Matching Items (5)

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Physicians-Assisted Suicide as a Legal Option in the United States

Description

The purpose of this thesis project is to analyze the legalization of physician-assisted suicide (PAS) as an option for the terminally ill in the United States from a rule-utilitarian perspective.

The purpose of this thesis project is to analyze the legalization of physician-assisted suicide (PAS) as an option for the terminally ill in the United States from a rule-utilitarian perspective. The moral theory of utilitarianism is a consequentialist theory that judges the moral permissibility of an action or rule based on the best possible outcomes. Rule-utilitarianism conforms an action to an articulated moral rule that leads to the greatest good whereas act-utilitarianism only considers the best possible consequences on a case-by-case basis. Since legalization of PAS is a policy that requires passage of laws, rule-utilitarianism is more appropriate compared to act-utilitarianism. Euthanasia is a controversial topic worldwide that dates as far back as the 5th century BC with the Greeks and Romans. Comparing the euthanasia then and now, the nations are slowly but surely reconsidering the policies regarding PAS. There are both benefits and harms that the paper addresses. The possible benefits include the prevention of elongation of suffering, both physically and psychologically, respect for the patient autonomy, the right to die with dignity, and the decriminalization of the innocents. The potential harms include undermining the integrity of the medical profession and the aim of medicine, violation of the Hippocratic Oath, targeting of the vulnerable population, unmotivating the efforts to develop and improve better palliative and hospice care, and the slippery slope argument, which implies that the legalization of PAS would eventually set the precedence to legalizing voluntary active euthanasia and nonvoluntary euthanasia. Overall, the moral calculus that the paper provides comes to the conclusion that the benefits outweigh the harms.

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Created

Date Created
  • 2017-05

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An Analysis of Domestic Pet Euthanasia and Mourning Practices of Pets in the United States with Comparison to Great Britain and Japan

Description

This study focuses on the death and mourning practices that surround the passing of a pet. Through the compilation of previous research and localized polls of Arizona State University students,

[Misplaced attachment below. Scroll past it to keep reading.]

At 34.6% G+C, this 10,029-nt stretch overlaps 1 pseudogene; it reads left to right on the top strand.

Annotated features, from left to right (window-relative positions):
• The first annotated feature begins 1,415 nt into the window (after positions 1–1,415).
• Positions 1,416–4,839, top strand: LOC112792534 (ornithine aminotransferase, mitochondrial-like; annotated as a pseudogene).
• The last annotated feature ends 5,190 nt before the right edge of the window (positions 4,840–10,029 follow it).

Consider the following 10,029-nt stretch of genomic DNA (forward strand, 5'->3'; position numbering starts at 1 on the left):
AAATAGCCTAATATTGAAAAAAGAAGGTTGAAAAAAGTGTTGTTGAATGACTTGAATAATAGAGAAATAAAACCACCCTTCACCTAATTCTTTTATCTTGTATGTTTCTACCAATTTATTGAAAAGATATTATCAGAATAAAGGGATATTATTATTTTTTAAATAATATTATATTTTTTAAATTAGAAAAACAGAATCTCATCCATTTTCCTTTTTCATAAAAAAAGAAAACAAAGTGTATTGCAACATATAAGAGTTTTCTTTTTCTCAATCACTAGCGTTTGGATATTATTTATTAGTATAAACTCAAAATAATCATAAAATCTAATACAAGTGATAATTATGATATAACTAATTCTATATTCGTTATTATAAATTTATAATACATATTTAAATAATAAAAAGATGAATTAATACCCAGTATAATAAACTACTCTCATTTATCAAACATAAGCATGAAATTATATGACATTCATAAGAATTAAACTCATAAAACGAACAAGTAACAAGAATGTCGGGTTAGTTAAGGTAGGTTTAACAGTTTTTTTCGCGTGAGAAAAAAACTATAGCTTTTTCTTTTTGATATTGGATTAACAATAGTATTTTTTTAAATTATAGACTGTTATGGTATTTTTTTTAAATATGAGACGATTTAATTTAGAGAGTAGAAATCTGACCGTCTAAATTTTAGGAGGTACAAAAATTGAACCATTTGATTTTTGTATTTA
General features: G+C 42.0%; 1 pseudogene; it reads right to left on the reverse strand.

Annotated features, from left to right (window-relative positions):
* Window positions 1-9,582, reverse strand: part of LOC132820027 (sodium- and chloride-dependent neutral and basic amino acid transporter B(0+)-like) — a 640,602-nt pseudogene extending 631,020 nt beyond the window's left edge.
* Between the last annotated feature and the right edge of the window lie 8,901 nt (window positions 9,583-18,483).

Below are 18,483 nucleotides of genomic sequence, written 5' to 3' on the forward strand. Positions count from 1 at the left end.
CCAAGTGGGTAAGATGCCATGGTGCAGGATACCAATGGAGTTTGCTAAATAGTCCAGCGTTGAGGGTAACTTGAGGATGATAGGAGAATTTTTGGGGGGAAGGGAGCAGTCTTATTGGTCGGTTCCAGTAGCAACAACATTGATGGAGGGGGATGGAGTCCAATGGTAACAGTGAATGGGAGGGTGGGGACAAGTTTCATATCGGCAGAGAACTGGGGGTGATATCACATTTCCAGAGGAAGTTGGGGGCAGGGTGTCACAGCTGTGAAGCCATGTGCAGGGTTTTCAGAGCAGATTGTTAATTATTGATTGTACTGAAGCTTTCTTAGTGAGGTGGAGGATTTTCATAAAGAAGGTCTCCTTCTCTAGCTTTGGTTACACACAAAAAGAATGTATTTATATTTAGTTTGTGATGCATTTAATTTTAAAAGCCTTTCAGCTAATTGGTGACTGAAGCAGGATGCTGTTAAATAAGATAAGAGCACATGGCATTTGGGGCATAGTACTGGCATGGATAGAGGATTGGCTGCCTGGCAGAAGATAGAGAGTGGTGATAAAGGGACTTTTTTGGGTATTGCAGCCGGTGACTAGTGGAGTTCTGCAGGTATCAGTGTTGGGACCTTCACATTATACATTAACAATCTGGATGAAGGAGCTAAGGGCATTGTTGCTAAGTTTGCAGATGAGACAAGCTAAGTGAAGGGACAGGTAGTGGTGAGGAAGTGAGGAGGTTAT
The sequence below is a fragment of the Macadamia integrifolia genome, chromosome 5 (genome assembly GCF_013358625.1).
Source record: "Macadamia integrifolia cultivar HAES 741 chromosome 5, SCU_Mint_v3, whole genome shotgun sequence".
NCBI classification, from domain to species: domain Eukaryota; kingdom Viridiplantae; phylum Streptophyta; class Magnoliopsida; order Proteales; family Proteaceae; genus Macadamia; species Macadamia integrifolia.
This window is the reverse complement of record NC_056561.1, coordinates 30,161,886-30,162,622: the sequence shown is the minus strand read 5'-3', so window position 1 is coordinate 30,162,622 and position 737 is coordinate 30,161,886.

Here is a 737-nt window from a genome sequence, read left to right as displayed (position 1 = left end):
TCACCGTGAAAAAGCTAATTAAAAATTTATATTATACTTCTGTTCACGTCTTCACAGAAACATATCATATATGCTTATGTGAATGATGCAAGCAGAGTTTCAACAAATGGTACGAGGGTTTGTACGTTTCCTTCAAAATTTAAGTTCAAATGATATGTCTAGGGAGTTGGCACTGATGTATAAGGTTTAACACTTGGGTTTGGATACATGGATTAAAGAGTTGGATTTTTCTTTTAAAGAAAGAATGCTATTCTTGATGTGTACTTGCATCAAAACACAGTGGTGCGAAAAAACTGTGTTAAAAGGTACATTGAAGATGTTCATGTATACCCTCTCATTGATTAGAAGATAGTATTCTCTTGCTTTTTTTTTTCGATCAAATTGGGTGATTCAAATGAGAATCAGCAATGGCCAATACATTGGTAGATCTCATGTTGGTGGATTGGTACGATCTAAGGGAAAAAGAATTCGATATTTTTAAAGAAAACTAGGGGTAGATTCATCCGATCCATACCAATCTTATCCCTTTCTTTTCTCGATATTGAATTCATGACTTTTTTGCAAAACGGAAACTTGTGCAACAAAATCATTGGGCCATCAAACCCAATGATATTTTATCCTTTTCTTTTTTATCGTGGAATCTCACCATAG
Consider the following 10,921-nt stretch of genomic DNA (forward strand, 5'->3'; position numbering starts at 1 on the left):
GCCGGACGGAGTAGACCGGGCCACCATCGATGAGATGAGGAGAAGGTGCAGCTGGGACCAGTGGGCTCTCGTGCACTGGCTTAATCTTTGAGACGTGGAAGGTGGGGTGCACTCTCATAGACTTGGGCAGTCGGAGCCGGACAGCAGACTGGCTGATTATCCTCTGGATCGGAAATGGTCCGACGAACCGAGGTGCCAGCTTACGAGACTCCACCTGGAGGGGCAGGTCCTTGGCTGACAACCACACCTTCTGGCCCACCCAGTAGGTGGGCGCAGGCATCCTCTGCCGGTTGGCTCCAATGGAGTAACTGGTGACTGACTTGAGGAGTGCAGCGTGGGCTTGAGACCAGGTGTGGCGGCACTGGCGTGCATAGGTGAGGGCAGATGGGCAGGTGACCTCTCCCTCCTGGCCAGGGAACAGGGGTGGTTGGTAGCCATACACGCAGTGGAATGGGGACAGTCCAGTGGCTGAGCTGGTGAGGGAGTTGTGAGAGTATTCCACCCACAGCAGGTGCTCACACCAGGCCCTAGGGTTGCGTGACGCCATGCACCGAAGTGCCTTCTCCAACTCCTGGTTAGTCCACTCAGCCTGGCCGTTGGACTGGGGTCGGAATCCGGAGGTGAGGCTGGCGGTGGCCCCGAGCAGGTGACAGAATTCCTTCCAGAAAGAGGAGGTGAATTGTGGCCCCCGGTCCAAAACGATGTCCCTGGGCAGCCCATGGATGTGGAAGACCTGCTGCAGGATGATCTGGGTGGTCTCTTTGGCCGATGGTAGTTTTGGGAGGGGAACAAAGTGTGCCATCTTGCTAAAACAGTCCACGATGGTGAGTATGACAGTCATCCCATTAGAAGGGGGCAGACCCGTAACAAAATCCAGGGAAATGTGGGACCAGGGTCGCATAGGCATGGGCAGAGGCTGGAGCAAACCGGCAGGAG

This study focuses on the death and mourning practices that surround the passing of a pet. Through the compilation of previous research and localized polls of Arizona State University students, I attempt to better understand the impact that the loss of a pet has on its owners and those involved. More specifically, I analyze the role of a pet and how a pet's death can influence and shape aspects of our society in regards to euthanasia, grief and mourning. Once a full analysis of pet death in the United States is completed and polling results are discussed, the study will also briefly discuss the practices and attitudes found in Japan and the United Kingdom for cross-cultural comparison.

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Created

Date Created
  • 2013-05

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Religious and Moral Determinants of Active Euthanasia Acceptance in the United States

Description

In this honors thesis certain religious and moral beliefs were analyzed and used to predict active euthanasia acceptance for Christians in the United States. The factors used to predict euthanasia

In this honors thesis certain religious and moral beliefs were analyzed and used to predict active euthanasia acceptance for Christians in the United States. The factors used to predict euthanasia acceptance for a suffering, terminally ill individual were religiosity, empathy, God representations, and attitudes toward God. Negative correlations were observed between acceptance of euthanasia and religiosity, empathy, positive attitudes toward God, and a benevolent God representation. Positive correlations were observed between acceptance of euthanasia and negative attitudes toward God, whereas there was no significant correlation between support for euthanasia and an authoritarian God representation. When acceptance of euthanasia was regressed on these independent variables, religiosity was the most significant predictor of acceptance. It was concluded that highly religious Christians may tend to prioritize their religious teachings over their instinctual empathy for a suffering person because prematurely ending a patient’s life interferes with God’s will and reduces his role in worldly affairs.